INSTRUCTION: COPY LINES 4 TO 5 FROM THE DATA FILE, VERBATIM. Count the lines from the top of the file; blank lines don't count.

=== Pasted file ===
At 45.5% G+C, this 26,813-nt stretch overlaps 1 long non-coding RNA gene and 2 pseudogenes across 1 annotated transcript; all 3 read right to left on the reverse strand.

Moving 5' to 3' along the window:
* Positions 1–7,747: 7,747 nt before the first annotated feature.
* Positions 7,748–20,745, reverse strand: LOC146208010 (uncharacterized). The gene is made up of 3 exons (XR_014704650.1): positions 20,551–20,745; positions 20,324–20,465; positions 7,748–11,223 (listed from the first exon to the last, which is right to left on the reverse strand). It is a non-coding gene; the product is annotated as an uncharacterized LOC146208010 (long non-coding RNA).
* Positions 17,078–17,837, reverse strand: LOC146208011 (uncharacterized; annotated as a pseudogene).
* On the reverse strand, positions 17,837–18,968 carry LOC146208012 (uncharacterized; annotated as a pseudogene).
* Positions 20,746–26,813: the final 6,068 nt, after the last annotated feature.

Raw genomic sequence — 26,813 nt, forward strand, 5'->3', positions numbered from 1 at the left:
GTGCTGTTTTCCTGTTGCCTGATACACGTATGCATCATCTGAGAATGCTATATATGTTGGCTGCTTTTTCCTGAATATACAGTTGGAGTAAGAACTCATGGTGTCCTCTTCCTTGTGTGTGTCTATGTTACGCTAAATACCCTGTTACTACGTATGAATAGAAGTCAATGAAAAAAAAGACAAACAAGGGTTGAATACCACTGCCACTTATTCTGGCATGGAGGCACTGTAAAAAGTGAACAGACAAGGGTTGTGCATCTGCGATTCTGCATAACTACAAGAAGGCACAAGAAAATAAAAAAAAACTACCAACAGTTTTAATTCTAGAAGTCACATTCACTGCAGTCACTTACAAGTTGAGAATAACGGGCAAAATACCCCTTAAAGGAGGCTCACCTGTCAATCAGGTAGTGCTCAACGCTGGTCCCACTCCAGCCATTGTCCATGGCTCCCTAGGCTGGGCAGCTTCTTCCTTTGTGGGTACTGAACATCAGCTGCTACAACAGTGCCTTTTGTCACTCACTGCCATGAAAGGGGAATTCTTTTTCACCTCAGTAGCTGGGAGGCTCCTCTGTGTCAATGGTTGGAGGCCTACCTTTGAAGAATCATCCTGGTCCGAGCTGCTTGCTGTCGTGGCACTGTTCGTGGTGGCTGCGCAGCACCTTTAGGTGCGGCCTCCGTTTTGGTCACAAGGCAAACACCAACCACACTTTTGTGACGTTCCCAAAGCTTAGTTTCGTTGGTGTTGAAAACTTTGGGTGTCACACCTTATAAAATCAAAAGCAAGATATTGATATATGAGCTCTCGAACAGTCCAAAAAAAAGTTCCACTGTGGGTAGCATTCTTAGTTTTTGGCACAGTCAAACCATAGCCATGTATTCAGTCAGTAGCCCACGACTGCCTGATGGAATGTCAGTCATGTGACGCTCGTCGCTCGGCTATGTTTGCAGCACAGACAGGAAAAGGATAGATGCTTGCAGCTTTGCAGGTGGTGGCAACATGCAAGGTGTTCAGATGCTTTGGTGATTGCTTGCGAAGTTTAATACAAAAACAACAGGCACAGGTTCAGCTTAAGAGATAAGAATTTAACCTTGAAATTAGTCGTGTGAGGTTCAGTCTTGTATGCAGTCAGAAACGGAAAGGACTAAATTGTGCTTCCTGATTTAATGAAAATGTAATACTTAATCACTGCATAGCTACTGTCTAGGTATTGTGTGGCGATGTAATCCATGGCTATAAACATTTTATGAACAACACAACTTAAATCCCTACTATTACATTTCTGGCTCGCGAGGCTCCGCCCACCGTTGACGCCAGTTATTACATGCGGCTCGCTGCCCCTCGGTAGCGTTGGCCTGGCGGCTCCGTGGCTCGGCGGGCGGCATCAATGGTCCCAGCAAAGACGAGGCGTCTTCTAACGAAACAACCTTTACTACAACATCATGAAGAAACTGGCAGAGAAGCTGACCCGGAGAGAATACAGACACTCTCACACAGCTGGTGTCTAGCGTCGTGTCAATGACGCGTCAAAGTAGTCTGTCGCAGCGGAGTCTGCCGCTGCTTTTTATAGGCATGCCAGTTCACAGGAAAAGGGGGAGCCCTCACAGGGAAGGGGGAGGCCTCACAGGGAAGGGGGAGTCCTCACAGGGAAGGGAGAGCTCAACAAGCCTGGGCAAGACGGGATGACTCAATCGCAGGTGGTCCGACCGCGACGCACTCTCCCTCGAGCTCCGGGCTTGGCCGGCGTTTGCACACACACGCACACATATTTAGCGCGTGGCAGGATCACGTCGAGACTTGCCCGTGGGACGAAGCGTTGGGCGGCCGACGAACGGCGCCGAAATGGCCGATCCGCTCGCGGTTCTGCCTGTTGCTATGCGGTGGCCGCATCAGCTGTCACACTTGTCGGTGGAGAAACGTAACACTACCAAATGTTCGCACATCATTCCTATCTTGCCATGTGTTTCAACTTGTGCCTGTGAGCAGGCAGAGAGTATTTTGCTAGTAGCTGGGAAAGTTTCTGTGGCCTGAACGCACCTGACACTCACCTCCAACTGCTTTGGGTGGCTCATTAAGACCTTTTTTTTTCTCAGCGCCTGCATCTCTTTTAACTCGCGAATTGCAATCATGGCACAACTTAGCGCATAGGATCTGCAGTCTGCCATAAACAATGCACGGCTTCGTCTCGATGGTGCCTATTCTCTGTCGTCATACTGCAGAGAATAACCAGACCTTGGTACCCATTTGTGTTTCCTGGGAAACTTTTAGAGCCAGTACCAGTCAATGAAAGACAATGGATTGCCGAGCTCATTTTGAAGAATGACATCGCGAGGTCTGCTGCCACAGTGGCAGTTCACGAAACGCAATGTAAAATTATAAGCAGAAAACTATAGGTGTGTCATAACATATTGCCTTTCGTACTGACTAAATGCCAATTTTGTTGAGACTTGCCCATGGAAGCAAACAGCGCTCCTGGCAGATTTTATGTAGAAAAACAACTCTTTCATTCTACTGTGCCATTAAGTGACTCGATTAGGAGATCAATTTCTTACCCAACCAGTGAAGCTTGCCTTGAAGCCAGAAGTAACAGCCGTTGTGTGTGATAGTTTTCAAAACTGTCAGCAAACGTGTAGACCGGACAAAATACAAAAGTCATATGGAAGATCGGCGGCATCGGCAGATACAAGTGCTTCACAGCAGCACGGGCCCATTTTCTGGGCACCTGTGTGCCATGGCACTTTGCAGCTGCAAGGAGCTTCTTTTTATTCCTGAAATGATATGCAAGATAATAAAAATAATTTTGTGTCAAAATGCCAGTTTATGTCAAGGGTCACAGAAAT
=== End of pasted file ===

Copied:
* Positions 7,748–20,745, reverse strand: LOC146208010 (uncharacterized). The gene is made up of 3 exons (XR_014704650.1): positions 20,551–20,745; positions 20,324–20,465; positions 7,748–11,223 (listed from the first exon to the last, which is right to left on the reverse strand). It is a non-coding gene; the product is annotated as an uncharacterized LOC146208010 (long non-coding RNA).
* Positions 17,078–17,837, reverse strand: LOC146208011 (uncharacterized; annotated as a pseudogene).